Decisions on voting places, media and ballots face challenges

CEC's remaining four members are all government nominees.

CEC’s remaining four members are all government nominees.

Albania’s Electoral College, a group of judges with final say on election procedures, has cancelled a decision of the Central Election Commission, which would have allowed for voting to take place in private homes. The decision came after an appeal to the college by the opposition. 

In another controversial decision yesterday,  an official regulator associated with CEC, the Media Monitoring Board, mandated that all media outlets should accept and broadcast tapes prepared by the political parties themselves. The decision essentially forces the media “to show party propaganda” with no editorial input, media critics say, and there was an outcry over the decision by professional journalists. Media outlets face fines if they do not comply with the decision.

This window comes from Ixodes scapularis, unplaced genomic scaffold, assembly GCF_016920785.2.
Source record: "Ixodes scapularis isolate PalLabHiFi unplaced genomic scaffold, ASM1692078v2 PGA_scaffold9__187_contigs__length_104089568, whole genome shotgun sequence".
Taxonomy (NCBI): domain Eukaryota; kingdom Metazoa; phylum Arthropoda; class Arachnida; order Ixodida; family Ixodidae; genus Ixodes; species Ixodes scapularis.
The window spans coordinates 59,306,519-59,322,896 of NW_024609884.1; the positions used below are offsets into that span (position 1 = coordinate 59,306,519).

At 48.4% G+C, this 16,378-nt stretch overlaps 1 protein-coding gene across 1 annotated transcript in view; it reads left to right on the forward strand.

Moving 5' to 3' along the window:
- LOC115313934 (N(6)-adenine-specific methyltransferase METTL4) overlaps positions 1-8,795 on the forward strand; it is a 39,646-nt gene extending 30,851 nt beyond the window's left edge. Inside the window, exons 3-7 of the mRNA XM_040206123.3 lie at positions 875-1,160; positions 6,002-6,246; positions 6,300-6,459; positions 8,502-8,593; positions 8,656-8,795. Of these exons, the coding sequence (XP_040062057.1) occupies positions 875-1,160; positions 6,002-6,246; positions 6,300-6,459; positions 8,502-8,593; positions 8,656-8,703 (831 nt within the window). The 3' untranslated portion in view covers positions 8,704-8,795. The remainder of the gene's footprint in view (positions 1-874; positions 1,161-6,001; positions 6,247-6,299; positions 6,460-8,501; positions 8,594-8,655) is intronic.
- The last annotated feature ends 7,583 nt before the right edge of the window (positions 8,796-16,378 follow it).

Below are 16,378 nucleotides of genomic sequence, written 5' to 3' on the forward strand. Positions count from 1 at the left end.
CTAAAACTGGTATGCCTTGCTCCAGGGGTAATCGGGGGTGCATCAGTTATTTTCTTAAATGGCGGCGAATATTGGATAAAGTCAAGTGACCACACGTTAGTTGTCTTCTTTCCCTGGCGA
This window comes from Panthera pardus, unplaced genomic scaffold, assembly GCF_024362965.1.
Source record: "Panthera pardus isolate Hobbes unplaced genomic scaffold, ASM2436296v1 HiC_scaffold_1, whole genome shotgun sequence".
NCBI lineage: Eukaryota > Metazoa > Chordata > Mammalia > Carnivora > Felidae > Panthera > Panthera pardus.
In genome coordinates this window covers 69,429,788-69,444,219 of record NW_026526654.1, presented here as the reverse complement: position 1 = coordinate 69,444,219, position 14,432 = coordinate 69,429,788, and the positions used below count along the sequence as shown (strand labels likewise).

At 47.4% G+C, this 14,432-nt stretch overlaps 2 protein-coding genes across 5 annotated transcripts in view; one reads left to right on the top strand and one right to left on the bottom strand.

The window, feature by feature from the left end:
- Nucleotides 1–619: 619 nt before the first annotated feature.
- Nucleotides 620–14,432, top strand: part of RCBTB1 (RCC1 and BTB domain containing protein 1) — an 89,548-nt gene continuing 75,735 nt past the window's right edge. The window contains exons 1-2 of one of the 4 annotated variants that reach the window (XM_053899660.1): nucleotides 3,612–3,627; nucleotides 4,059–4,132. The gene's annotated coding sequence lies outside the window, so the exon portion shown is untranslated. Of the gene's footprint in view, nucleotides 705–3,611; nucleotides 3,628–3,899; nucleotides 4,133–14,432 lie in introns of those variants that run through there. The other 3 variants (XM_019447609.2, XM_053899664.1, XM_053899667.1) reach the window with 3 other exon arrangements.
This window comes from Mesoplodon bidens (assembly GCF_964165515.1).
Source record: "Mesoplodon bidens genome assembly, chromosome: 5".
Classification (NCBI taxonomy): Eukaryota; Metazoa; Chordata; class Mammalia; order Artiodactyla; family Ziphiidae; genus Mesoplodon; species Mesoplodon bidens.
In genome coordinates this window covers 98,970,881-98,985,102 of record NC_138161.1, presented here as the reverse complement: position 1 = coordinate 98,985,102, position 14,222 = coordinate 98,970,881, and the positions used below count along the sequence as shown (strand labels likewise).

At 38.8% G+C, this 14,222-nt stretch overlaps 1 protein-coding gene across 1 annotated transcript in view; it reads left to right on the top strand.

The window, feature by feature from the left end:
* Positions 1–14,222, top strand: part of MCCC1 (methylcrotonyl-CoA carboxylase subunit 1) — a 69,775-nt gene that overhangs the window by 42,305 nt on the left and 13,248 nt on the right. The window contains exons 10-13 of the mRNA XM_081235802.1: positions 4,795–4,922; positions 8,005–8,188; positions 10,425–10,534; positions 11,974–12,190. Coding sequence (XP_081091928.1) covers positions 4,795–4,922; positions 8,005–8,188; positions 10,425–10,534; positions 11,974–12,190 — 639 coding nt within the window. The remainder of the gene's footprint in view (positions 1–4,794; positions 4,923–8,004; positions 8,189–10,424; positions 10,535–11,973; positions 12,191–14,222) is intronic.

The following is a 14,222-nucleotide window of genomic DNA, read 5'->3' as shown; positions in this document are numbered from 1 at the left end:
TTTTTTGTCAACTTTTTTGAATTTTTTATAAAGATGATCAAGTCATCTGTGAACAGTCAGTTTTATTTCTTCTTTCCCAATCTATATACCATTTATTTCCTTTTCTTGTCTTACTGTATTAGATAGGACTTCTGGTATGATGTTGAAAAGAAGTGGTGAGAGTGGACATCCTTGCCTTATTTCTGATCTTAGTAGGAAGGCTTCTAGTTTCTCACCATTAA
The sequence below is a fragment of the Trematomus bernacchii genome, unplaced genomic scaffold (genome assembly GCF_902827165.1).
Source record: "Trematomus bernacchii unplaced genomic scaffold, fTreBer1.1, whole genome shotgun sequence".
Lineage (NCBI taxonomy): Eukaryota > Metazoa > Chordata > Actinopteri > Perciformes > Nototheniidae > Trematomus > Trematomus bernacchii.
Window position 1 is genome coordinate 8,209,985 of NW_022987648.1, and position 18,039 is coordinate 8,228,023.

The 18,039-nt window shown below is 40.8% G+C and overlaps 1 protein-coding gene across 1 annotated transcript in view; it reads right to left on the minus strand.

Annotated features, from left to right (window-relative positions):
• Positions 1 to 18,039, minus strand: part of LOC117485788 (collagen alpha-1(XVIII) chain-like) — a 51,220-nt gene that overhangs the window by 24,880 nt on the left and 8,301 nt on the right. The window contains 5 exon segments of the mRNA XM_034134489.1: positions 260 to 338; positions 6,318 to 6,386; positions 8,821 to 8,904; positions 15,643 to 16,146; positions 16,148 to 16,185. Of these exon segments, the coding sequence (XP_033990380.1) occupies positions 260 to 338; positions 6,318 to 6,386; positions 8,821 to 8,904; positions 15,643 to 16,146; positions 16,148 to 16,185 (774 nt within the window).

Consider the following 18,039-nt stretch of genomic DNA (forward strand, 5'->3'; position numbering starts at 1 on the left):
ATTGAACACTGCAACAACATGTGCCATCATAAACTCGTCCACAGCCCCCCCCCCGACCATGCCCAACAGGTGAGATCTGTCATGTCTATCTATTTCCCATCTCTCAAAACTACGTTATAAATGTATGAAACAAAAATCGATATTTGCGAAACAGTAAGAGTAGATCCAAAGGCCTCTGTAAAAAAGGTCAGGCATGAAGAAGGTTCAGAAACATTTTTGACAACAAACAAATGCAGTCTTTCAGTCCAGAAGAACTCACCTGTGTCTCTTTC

One of the latest CEC meetings also revealed that fewer ballots than voters were being printed, causing concern.

CEC is still made up of only four members, all nominated by the governing Democratic Party-led coalition. The opposition does not appear to want to fill the vacant places, which have been empty since resignations over what the opposition calls political interference at the CEC by the government. The situation continues despite fears that such a situation may also cause problems at the end of the voting, when at least five of the seven-member election governing body should certificate the results.

Clarification: In an earlier version of this story, it was not clear enough that it was the Media Monitoring Board that made the decision forcing the media to use party-produced video. 

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Posted in Elections 2013, Featured
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